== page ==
In 2013, it seems advertising is needed about as much as clean water. So it’s refreshing to see one company work to combine the two. Located in Luma, Peru, and developed by The University of Engineering and Technology of Peru (UTEC) and ad agency Mayo DraftFCB, the billboard is able to produce around 26 gallons of water a day using five filtration devices and Lima’s extremely humid air. The billboard is designed to not only provide water to Peru’s largest city-one in which 1.2 million residents don’t have running water, but to also encourage kids to apply to the UTEC and study engineering.
We know: Having an airline lose your luggage is not the worst thing in the world, but it still sucks. GlobalTrac aggress. The company this year released its TrakDot luggage tracker, which allows you to use your phone or tablet or computer to see exactly where your bags are. All you do is slip the device into your luggage, and then fire up the app. Now if it could only figure out how to get your lost luggage back to you, that’d be great.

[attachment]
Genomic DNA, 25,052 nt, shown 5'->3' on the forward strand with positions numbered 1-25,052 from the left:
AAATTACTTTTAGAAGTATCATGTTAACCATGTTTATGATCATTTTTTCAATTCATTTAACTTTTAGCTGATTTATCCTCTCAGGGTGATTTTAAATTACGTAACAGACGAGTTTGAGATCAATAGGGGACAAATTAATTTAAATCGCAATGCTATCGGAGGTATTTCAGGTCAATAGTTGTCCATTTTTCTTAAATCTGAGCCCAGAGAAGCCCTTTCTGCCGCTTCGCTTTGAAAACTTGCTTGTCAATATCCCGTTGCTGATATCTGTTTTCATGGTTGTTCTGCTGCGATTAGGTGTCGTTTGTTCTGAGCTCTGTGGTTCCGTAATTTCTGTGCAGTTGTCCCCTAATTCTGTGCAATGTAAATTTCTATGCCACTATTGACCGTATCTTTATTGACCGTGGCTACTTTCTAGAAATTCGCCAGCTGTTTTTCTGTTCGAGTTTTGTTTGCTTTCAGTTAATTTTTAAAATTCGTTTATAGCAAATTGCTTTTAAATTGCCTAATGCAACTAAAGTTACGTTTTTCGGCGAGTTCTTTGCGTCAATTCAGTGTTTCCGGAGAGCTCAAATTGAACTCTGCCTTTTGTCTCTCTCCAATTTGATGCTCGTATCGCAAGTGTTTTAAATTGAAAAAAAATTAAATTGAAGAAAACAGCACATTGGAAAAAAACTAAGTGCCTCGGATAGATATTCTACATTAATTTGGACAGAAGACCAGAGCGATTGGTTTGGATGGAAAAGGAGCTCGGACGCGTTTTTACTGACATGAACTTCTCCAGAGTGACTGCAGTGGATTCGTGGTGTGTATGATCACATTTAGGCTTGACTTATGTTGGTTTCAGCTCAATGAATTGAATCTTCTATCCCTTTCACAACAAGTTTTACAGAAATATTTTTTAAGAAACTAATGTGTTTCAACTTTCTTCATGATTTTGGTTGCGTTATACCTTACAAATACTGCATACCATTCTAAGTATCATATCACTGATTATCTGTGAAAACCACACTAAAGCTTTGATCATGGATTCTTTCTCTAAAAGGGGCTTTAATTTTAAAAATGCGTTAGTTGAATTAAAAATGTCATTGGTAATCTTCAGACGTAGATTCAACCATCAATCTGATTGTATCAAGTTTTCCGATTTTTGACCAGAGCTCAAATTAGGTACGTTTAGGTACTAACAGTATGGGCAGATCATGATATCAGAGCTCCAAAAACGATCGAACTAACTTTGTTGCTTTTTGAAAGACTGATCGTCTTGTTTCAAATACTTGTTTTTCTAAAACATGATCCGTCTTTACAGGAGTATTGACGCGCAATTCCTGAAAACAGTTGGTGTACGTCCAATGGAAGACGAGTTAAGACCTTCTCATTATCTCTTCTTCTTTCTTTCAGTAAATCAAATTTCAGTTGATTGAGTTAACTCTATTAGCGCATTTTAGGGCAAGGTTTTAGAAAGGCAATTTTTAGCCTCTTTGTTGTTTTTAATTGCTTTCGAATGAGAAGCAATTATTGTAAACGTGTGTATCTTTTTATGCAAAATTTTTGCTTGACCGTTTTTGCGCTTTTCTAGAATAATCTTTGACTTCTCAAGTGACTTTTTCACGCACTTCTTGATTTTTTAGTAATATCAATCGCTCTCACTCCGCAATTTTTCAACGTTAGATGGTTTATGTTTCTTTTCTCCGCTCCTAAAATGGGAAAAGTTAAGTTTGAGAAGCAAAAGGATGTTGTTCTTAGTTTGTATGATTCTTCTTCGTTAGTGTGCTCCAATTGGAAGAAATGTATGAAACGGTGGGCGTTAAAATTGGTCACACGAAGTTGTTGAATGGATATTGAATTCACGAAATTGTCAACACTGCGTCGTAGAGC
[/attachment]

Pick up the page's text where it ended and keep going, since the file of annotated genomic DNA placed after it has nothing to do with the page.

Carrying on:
7. Tooth Sensor
No one likes going to the dentist, even if it’s just for check-up. Scientists at Princeton and Tufts have been working a thin tooth sensor that may limit the amount of times you need to get your teeth checked. The sensor would alert you (and/or your dentist) when it detects any bacteria that could cause cavities, plaque buildup, or any other infections.
The researchers say the sensor shows great promise: in tests on eight people with a prototype implant installed in their dentures, the system recognised oral activities correctly 94 per cent of the time.
8. Leap Motion